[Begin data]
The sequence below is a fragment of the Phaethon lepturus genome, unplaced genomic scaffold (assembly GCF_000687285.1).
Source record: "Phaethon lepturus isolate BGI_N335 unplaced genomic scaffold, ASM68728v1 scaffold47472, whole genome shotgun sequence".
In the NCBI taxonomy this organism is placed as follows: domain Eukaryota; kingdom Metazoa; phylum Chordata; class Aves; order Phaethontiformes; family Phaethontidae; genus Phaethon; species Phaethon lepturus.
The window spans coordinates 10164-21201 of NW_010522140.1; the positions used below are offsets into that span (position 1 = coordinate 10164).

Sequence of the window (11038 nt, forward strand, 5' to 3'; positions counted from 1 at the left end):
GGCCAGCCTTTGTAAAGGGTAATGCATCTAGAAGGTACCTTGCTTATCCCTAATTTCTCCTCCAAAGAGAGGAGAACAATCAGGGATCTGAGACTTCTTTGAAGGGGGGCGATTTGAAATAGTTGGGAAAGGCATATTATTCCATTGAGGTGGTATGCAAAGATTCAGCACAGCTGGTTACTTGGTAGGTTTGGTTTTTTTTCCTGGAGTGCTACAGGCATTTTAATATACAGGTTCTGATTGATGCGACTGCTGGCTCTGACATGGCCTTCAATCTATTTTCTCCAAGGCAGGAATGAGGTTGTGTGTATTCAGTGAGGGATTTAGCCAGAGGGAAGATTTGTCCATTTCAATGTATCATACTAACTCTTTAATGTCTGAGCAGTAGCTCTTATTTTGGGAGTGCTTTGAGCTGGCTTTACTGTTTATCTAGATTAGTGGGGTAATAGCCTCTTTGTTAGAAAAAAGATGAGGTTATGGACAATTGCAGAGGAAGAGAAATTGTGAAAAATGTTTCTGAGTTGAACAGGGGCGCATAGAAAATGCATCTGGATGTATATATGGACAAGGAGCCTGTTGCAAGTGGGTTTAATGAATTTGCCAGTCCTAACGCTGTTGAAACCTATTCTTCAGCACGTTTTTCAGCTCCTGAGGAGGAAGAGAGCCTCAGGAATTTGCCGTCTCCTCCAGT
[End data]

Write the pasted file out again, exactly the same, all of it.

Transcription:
The sequence below is a fragment of the Phaethon lepturus genome, unplaced genomic scaffold (assembly GCF_000687285.1).
Source record: "Phaethon lepturus isolate BGI_N335 unplaced genomic scaffold, ASM68728v1 scaffold47472, whole genome shotgun sequence".
In the NCBI taxonomy this organism is placed as follows: domain Eukaryota; kingdom Metazoa; phylum Chordata; class Aves; order Phaethontiformes; family Phaethontidae; genus Phaethon; species Phaethon lepturus.
The window spans coordinates 10164-21201 of NW_010522140.1; the positions used below are offsets into that span (position 1 = coordinate 10164).

Sequence of the window (11038 nt, forward strand, 5' to 3'; positions counted from 1 at the left end):
GGCCAGCCTTTGTAAAGGGTAATGCATCTAGAAGGTACCTTGCTTATCCCTAATTTCTCCTCCAAAGAGAGGAGAACAATCAGGGATCTGAGACTTCTTTGAAGGGGGGCGATTTGAAATAGTTGGGAAAGGCATATTATTCCATTGAGGTGGTATGCAAAGATTCAGCACAGCTGGTTACTTGGTAGGTTTGGTTTTTTTTCCTGGAGTGCTACAGGCATTTTAATATACAGGTTCTGATTGATGCGACTGCTGGCTCTGACATGGCCTTCAATCTATTTTCTCCAAGGCAGGAATGAGGTTGTGTGTATTCAGTGAGGGATTTAGCCAGAGGGAAGATTTGTCCATTTCAATGTATCATACTAACTCTTTAATGTCTGAGCAGTAGCTCTTATTTTGGGAGTGCTTTGAGCTGGCTTTACTGTTTATCTAGATTAGTGGGGTAATAGCCTCTTTGTTAGAAAAAAGATGAGGTTATGGACAATTGCAGAGGAAGAGAAATTGTGAAAAATGTTTCTGAGTTGAACAGGGGCGCATAGAAAATGCATCTGGATGTATATATGGACAAGGAGCCTGTTGCAAGTGGGTTTAATGAATTTGCCAGTCCTAACGCTGTTGAAACCTATTCTTCAGCACGTTTTTCAGCTCCTGAGGAGGAAGAGAGCCTCAGGAATTTGCCGTCTCCTCCAGT